Guest Essay by Kip Hansen — 17 December 2022

The **Central Limit Theorem** is particularly good and valuable especially when have many measurements that have slightly different results. Say, for instance, you wanted to know very precisely the length of a particular stainless-steel rod. You measure it and get 502 mm. You expected 500 mm. So you measure it again: 498 mm. And again and again: 499, 501. You check the conditions: temperature the same each time? You get a better, more precise ruler. Measure again: 499.5 and again 500.2 and again 499.9 — one hundred times you measure. You can’t seem to get exactly the same result. Now you can use the Central Limit Theory (hereafter **CLT**) to good result. Throw your 108 measurements into a distribution chart or CLT calculator and you’ll see your central value very darned close to 500 mm and you’ll have an idea of the variation in measurements.

While the Law of Large Numbers is based on repeating the same experiment, or measurement, many times, thus could be depended on in this exact instance, the CLT only requires a largish population (overall data set) and the taking of the means of many samples of that data set.

It would take another post (possibly a book) to explain the all the benefits and limitations of the Central Limit Theory (CLT), but I will use a few examples to introduce that topic.

Example 1:

You take 100 measurements of the diameter of ball bearings produced by a machine on the same day. You can calculate the mean and can estimate a variance in the data. But you want a better idea, so you realize that you have 100 measurements from each Friday for the past year. 50 data sets of 100 measurements, which if sampled would give you fifty samples out of 306 possible daily samples of the total 3,060 measurements if you had 100 samples for every work day (six days a week, 51 weeks).

The central limit theory is about **probability.** It will tell you what the most likely (probable) mean diameter is of all your ball bearings produced on that machine. But, if you are presented with **only the mean and the SD**, and not the full distribution, it will tell you very little about how many ball bearings are within specification and thus have value to the company. The CLT can not tell you how many or what percentage of the ball bearings would have been within the specifications (if measured when produced) and how many outside spec (and thus useless). Oh, the Standard Deviation will not tell you either — it is not a measurement or quantity, it is a creature of probability.

Example 2:

The Khan Academy gives a fine example of the limitations of the Central Limit Theorem (albeit, not intentionally) in the following example (watch the YouTube if you like, about ten minutes) :

The image is the distribution diagram for our oddly loaded die (one of a pair of dice). It is loaded to come up 1 or 6, or 3 or 4, but never 2 or 5. But twice more likely to come 1 or 6 than 3 or 4. The image shows a diagram of expected distribution of the results of many rolls with the ratios of two 1s, one 3, one 4, and two 6s. Taking the means of random samples of this distribution out of 1000 rolls (technically, “**the sampling distribution for the sample mean”)**, say samples of twenty rolls repeatedly, will eventually lead to a “normal distribution” with a fairly clearly visible (calculable) mean and SD.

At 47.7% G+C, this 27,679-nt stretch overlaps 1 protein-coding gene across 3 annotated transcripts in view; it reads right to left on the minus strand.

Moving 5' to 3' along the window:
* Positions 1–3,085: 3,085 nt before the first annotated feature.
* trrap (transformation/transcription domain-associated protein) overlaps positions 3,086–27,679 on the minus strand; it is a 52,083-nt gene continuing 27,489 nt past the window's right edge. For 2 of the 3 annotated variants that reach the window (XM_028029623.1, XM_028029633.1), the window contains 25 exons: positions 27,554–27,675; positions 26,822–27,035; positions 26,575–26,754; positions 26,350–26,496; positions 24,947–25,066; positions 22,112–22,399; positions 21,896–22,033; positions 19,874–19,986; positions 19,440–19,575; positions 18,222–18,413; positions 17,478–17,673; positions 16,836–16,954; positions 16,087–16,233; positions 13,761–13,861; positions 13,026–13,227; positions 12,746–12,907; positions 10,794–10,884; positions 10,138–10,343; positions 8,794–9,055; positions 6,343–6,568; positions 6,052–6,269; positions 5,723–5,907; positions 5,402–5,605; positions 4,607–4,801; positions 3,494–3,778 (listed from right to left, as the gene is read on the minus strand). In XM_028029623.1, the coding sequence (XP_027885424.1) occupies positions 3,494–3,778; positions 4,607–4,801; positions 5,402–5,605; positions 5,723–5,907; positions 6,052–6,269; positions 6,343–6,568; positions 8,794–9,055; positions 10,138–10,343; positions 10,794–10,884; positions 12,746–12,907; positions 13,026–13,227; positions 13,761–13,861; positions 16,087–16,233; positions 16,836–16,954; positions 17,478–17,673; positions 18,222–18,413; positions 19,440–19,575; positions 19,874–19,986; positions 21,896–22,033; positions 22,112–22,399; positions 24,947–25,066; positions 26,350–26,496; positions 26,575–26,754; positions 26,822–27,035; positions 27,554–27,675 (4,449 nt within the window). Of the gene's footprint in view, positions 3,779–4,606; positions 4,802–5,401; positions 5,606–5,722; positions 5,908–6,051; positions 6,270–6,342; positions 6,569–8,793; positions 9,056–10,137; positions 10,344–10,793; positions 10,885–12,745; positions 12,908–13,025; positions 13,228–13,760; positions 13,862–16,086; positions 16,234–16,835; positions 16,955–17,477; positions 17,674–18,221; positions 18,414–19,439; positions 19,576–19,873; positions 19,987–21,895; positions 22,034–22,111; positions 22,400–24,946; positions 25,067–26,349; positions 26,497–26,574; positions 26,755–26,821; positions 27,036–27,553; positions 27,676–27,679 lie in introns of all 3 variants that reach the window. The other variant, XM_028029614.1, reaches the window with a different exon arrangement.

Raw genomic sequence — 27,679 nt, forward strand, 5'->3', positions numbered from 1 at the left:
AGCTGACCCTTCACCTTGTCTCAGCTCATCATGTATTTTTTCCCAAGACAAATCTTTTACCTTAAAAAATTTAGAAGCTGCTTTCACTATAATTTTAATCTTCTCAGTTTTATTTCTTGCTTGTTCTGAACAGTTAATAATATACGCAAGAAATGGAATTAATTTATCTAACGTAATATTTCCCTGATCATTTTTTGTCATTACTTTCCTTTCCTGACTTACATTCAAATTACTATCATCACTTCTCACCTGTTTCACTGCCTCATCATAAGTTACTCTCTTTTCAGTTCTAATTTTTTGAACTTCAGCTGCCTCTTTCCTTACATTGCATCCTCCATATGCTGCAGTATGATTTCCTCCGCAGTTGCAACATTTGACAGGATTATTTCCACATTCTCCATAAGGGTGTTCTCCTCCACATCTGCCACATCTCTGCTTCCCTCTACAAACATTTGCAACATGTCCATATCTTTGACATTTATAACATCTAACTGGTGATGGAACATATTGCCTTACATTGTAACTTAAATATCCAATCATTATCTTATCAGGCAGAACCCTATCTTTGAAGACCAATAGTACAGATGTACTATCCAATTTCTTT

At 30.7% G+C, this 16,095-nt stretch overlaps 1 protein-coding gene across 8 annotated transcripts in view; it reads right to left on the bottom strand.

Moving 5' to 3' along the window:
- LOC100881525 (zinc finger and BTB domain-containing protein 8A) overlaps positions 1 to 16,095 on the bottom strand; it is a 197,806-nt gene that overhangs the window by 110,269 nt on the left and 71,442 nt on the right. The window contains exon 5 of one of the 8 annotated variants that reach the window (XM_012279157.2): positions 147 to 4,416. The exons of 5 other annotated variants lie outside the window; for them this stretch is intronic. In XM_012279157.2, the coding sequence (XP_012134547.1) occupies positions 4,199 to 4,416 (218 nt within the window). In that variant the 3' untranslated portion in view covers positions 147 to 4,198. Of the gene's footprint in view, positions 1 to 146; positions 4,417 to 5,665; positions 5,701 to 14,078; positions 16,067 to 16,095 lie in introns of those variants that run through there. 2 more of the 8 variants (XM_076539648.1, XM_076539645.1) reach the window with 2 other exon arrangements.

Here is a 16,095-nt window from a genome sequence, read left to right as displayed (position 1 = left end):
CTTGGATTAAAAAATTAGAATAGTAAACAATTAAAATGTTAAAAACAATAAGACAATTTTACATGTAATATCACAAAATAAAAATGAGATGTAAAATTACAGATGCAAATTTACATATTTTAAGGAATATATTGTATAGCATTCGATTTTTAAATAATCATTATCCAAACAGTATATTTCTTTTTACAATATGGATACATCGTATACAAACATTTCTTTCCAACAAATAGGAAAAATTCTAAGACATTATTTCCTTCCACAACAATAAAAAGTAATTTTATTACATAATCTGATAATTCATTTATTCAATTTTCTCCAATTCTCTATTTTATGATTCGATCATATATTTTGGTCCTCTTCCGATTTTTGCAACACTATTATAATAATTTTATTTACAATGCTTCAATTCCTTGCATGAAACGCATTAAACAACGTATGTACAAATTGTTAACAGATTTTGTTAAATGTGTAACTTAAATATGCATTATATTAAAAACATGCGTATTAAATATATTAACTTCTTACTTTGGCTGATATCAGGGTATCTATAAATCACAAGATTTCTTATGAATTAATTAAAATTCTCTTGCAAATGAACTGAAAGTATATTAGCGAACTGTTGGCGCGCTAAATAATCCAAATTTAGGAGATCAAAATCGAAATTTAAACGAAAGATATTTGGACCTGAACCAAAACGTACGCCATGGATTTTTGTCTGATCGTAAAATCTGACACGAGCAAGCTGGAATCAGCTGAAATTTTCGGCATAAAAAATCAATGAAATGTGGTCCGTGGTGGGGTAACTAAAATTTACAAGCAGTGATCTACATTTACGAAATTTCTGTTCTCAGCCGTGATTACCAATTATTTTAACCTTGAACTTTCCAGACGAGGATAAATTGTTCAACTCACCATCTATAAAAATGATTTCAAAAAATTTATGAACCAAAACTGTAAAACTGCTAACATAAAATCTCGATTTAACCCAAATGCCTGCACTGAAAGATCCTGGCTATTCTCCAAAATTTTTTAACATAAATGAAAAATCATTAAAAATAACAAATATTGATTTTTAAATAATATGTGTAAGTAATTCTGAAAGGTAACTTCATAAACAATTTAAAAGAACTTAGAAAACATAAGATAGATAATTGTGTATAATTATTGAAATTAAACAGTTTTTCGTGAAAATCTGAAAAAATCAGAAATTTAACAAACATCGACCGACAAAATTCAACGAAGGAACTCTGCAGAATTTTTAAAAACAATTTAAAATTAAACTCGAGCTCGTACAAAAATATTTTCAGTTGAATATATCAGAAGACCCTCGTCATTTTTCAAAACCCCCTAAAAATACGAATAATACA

Here, relying on the Central Limit Theorem, we return a **mean of **≈**3.5 **(with some standard deviation).(We take “the mean of this sampling distribution” – the mean of means, an average of averages).

Now, if we take a fair die (one not loaded) and do the same thing, we will get the same **mean of 3.5 **(with some standard deviation).

**Note:** These distributions of frequencies of the sampled means are from 1000 random rolls (in Excel, using fx=RANDBETWEEN(1,6) – that for the loaded die was modified as required) and sampled every 25 rolls. Had we sampled a data set of 10,000 random rolls, the central limit would narrow and the mean of the sampled means — 3.5 —would become more distinct.

The Central Limit Theorem works exactly as claimed. If one collects enough samples (randomly selected data) from a population (or dataset…) and finds the means of those samples, the means will tend towards a standard or normal distribution – as we see in the charts above – the values of the means tend towards the (in this case known) true mean. In man-on-the-street language, the means are clumping in the center around the value of the mean at 3.5, making the characteristic “hump” of a Normal Distribution. Remember, this resulting mean is really the “**mean of the sampled means**”.

So, our fair die and our loaded die **both produce approximate normal distributions** when testing a 1000 random roll data set and sampling means. The distribution of the mean would improve – get closer to the known mean – if we had ten or one hundred times more of the random rolls and equally larger number of samples. Both the fair and loaded die have **the same mean** (though slightly different variance or deviation). I say “known mean” because we can, in this case, know the mean by straight-forward calculation, we have all the data points of the population and know the mean of the real-world distribution of the dies themselves.

In this setting, this is a true but almost totally useless result. Any high school math nerd could have just looked at the dies, maybe made a few rolls with each, and told you the same: the range of values is 1 through 6; the width of the range is 5; the mean of the range is 2.5 + 1 = 3.5. There is nothing more to discover by using the Central Limit Theorem against a data base of 1000 rolls of the one die – though it will also tell you the approximate Standard Deviation – which is also almost entirely useless.

Why do I say useless? Because context is important. Dice are used for games involving chance (well, more properly, probability) in which it is assumed that the sides of the dice that land facing up do so randomly. Further, each roll of a die or pair of dice is totally independent of any previous rolls.

**Impermissible Values**

As with all averages of every type, the means are just numbers. They may or not have physically sensible meanings.

One simple example is that a single die will never ever come up at the mean value of 3.5. The mean is correct but is not a possible (permissible) value for the roll of one die – never in a million rolls.

Our loaded die can only roll: 1, 3, 4 or 6. Our fair die can only roll 1, 2, 3, 4, 5 or 6. There just is no 3.5.

This is so basic and so universal that many will object to it as nonsense. But there are many physical metrics that have impermissible values. The classic and tired old cliché is the average number of children being 2.4. And we all know why, there are no “.4” children in any family – children come in whole numbers only.